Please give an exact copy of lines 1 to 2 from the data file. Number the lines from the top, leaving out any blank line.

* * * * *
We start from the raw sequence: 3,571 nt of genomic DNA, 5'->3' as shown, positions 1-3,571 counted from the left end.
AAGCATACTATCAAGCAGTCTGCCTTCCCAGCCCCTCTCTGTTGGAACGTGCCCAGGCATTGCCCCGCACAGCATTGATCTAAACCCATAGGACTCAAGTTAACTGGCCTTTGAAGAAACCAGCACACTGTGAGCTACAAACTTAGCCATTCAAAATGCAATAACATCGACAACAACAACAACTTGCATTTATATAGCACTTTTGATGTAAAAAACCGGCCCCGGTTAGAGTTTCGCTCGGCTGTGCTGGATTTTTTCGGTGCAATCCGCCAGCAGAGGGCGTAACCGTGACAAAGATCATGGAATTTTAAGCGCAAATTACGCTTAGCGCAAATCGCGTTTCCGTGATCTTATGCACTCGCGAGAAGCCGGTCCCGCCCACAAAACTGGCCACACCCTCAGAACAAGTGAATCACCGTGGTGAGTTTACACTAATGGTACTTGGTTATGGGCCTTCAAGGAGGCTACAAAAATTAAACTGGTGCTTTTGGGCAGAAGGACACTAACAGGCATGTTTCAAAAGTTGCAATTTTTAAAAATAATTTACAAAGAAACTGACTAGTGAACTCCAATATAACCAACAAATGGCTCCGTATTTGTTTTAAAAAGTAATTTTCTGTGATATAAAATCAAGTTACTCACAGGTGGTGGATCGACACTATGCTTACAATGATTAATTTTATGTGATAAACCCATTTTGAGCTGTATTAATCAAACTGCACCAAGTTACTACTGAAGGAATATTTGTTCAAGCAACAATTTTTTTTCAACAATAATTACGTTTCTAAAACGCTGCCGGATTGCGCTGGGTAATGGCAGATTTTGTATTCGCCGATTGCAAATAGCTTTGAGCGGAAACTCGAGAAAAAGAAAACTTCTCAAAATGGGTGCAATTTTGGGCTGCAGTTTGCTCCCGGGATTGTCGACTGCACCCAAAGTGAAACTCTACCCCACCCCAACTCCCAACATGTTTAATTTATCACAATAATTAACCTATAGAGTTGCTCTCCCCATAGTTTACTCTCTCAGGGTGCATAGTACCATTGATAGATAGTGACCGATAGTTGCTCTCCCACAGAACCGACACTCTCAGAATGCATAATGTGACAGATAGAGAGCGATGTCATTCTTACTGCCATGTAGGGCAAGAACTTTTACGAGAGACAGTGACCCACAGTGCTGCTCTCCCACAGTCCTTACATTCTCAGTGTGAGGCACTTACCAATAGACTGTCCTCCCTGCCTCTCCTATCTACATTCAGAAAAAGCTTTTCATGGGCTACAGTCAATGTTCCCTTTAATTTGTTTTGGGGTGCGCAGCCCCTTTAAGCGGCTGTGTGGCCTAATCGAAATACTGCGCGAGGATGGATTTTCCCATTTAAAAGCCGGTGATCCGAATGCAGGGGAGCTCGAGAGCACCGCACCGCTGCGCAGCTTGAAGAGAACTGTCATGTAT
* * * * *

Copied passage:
We start from the raw sequence: 3,571 nt of genomic DNA, 5'->3' as shown, positions 1-3,571 counted from the left end.
AAGCATACTATCAAGCAGTCTGCCTTCCCAGCCCCTCTCTGTTGGAACGTGCCCAGGCATTGCCCCGCACAGCATTGATCTAAACCCATAGGACTCAAGTTAACTGGCCTTTGAAGAAACCAGCACACTGTGAGCTACAAACTTAGCCATTCAAAATGCAATAACATCGACAACAACAACAACTTGCATTTATATAGCACTTTTGATGTAAAAAACCGGCCCCGGTTAGAGTTTCGCTCGGCTGTGCTGGATTTTTTCGGTGCAATCCGCCAGCAGAGGGCGTAACCGTGACAAAGATCATGGAATTTTAAGCGCAAATTACGCTTAGCGCAAATCGCGTTTCCGTGATCTTATGCACTCGCGAGAAGCCGGTCCCGCCCACAAAACTGGCCACACCCTCAGAACAAGTGAATCACCGTGGTGAGTTTACACTAATGGTACTTGGTTATGGGCCTTCAAGGAGGCTACAAAAATTAAACTGGTGCTTTTGGGCAGAAGGACACTAACAGGCATGTTTCAAAAGTTGCAATTTTTAAAAATAATTTACAAAGAAACTGACTAGTGAACTCCAATATAACCAACAAATGGCTCCGTATTTGTTTTAAAAAGTAATTTTCTGTGATATAAAATCAAGTTACTCACAGGTGGTGGATCGACACTATGCTTACAATGATTAATTTTATGTGATAAACCCATTTTGAGCTGTATTAATCAAACTGCACCAAGTTACTACTGAAGGAATATTTGTTCAAGCAACAATTTTTTTTCAACAATAATTACGTTTCTAAAACGCTGCCGGATTGCGCTGGGTAATGGCAGATTTTGTATTCGCCGATTGCAAATAGCTTTGAGCGGAAACTCGAGAAAAAGAAAACTTCTCAAAATGGGTGCAATTTTGGGCTGCAGTTTGCTCCCGGGATTGTCGACTGCACCCAAAGTGAAACTCTACCCCACCCCAACTCCCAACATGTTTAATTTATCACAATAATTAACCTATAGAGTTGCTCTCCCCATAGTTTACTCTCTCAGGGTGCATAGTACCATTGATAGATAGTGACCGATAGTTGCTCTCCCACAGAACCGACACTCTCAGAATGCATAATGTGACAGATAGAGAGCGATGTCATTCTTACTGCCATGTAGGGCAAGAACTTTTACGAGAGACAGTGACCCACAGTGCTGCTCTCCCACAGTCCTTACATTCTCAGTGTGAGGCACTTACCAATAGACTGTCCTCCCTGCCTCTCCTATCTACATTCAGAAAAAGCTTTTCATGGGCTACAGTCAATGTTCCCTTTAATTTGTTTTGGGGTGCGCAGCCCCTTTAAGCGGCTGTGTGGCCTAATCGAAATACTGCGCGAGGATGGATTTTCCCATTTAAAAGCCGGTGATCCGAATGCAGGGGAGCTCGAGAGCACCGCACCGCTGCGCAGCTTGAAGAGAACTGTCATGTAT